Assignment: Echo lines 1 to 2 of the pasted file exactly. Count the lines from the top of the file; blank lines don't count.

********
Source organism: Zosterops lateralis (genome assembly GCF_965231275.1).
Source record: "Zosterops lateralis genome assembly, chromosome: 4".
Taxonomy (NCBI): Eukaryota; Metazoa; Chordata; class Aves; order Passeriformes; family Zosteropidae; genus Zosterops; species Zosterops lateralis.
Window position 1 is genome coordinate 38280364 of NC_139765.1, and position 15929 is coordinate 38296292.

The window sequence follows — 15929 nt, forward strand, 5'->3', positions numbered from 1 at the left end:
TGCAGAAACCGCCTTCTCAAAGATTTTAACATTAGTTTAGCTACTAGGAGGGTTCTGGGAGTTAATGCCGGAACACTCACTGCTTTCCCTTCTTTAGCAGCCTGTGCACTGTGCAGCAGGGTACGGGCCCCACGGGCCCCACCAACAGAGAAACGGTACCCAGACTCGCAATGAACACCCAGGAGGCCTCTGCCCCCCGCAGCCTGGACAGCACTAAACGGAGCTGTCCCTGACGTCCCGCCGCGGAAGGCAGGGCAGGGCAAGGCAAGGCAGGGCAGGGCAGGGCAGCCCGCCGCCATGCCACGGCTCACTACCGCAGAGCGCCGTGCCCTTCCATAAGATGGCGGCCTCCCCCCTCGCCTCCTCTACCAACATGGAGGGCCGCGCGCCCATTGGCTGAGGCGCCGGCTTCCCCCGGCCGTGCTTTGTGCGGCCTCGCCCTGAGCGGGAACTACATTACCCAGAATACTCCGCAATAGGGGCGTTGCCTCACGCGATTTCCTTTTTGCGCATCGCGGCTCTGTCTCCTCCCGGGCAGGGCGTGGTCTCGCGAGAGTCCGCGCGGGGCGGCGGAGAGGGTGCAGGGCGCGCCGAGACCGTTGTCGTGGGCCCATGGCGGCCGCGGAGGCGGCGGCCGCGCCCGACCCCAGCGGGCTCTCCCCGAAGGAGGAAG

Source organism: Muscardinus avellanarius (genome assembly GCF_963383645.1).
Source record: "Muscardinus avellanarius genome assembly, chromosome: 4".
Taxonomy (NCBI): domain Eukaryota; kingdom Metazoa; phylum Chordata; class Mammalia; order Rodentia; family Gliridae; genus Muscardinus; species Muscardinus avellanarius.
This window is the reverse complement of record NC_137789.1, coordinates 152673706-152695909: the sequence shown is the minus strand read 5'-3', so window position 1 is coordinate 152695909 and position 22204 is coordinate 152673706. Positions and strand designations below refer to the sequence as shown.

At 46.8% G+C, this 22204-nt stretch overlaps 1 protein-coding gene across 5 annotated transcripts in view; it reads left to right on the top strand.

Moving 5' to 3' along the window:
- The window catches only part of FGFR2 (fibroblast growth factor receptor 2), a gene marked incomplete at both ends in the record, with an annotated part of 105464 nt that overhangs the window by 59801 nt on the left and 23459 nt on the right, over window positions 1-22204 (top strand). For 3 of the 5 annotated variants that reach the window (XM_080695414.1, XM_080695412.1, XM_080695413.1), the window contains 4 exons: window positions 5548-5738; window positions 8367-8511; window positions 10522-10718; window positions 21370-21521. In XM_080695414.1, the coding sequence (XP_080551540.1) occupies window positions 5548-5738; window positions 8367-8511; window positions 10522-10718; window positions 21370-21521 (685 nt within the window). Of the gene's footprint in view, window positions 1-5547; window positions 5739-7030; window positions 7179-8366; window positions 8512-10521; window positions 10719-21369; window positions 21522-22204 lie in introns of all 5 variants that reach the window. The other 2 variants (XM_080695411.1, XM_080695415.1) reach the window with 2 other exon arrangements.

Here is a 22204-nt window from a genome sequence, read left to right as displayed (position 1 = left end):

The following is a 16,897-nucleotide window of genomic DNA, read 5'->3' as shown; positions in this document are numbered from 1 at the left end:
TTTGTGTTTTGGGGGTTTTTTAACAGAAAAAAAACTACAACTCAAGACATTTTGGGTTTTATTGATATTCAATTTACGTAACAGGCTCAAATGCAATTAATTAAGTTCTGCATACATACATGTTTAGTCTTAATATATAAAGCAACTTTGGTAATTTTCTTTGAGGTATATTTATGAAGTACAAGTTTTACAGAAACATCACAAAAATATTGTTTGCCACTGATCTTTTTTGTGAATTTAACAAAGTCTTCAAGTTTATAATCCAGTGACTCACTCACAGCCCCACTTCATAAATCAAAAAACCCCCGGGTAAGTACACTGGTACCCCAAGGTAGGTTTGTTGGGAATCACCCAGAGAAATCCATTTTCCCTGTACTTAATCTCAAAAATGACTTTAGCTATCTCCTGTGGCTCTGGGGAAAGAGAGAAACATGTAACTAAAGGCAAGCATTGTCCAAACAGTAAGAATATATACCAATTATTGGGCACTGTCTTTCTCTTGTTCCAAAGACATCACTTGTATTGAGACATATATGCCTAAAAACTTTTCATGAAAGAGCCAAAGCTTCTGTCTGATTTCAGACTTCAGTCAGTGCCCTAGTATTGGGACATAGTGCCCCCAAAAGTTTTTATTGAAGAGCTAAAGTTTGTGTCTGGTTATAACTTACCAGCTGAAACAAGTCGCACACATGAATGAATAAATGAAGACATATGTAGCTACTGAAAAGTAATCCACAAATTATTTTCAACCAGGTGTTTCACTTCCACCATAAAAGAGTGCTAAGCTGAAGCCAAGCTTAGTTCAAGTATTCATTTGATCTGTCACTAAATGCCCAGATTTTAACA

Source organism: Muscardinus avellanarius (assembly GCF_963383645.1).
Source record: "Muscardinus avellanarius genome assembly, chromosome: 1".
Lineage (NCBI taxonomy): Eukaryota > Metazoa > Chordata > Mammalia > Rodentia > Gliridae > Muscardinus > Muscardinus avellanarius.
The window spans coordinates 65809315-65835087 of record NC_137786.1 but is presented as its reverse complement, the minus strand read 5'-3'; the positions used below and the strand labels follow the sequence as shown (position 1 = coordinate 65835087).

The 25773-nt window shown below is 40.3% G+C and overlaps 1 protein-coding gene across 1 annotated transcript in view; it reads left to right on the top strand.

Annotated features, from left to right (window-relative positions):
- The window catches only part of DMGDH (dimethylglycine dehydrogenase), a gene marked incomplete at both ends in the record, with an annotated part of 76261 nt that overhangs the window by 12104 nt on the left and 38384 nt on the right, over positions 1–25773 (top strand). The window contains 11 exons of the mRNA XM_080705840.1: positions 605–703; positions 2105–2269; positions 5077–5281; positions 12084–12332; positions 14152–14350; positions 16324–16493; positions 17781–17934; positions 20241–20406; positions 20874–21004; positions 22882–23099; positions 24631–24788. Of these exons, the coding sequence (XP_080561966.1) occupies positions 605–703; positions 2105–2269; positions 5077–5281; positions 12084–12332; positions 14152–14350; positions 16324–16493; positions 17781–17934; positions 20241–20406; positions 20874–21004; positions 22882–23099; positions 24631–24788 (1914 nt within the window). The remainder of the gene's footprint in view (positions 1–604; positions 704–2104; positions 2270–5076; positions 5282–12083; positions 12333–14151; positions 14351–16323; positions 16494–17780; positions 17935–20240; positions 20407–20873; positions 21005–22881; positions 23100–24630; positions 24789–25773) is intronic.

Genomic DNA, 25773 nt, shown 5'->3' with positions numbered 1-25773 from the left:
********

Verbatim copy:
Source organism: Zosterops lateralis (genome assembly GCF_965231275.1).
Source record: "Zosterops lateralis genome assembly, chromosome: 4".